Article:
- Haryana Chief Minister says will help in fighting pollution in Delhi
- Had earlier refused to meet Arvind Kejriwal, who flew to see him today
- Will take quick action to avoid repeat of smog crisis: ML Khattar
Mr Kejriwal met this morning with his counterpart from Haryana, ML Khattar, who is from the BJP, to toss around ideas on how to protect Delhi in the future from the sort of filthy air that has left residents complaining of headaches, watering eyes and dizziness, and forced the shutdown of all schools last week. The two leaders said in a statement "We agreed upon the need for action on many measures aimed at predicting its re-occurrence in the winter of 2018."
The levels of poisonous airborne particles, known as PM 2.5, have been off the charts in Delhi, often crossing 500. How dangerous is that? The upper limit of "good" quality air is 50.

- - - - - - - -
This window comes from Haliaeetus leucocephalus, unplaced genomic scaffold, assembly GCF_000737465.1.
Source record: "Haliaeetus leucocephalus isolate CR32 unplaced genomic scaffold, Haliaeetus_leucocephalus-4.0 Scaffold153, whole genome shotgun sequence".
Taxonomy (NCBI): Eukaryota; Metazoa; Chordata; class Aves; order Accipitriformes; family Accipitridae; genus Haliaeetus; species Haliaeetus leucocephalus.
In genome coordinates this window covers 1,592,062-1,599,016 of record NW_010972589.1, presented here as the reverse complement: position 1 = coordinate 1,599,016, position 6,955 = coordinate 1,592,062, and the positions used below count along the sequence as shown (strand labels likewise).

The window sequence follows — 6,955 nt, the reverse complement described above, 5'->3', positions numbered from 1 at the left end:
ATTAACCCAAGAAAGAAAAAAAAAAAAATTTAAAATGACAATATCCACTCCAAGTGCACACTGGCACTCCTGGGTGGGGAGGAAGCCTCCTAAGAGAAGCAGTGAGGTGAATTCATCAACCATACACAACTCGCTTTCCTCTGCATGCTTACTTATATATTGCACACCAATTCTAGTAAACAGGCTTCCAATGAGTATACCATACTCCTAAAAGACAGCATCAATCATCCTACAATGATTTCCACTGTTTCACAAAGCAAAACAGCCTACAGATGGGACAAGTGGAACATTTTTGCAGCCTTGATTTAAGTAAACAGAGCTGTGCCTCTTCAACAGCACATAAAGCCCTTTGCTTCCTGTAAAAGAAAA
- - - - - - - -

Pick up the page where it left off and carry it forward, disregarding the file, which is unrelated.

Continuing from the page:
"We accept that pollution in Delhi is a concern for the whole country...it is the national capital," acknowledged Mr Khattar who has recently accused Mr Kejriwal of trying to "politicize" the issue to distract from his own government's failures in preventing the toxic smog. The Chief Ministers said they have "jointly identified action points" and are committed to "quick action on a number of fronts."
The crisis is a combination of vehicular exhaust, dust from construction sites, and stubble-burning in the agrarian states of Punjab and Haryana which border Delhi. Every year, at this time, farmers set the remnants of their harvested crop on fire to prep their fields for the sowing of the winter crop. The fires send smoke streaming into Delhi.
Farmers are a substantial vote group and no party wants to risk angering them by enforcing a ban on crop burning. Mr Kejriwal has said he understands and accepts that farmers must be given financial aid if they are ordered to stop farm fires for more environment-friendly options.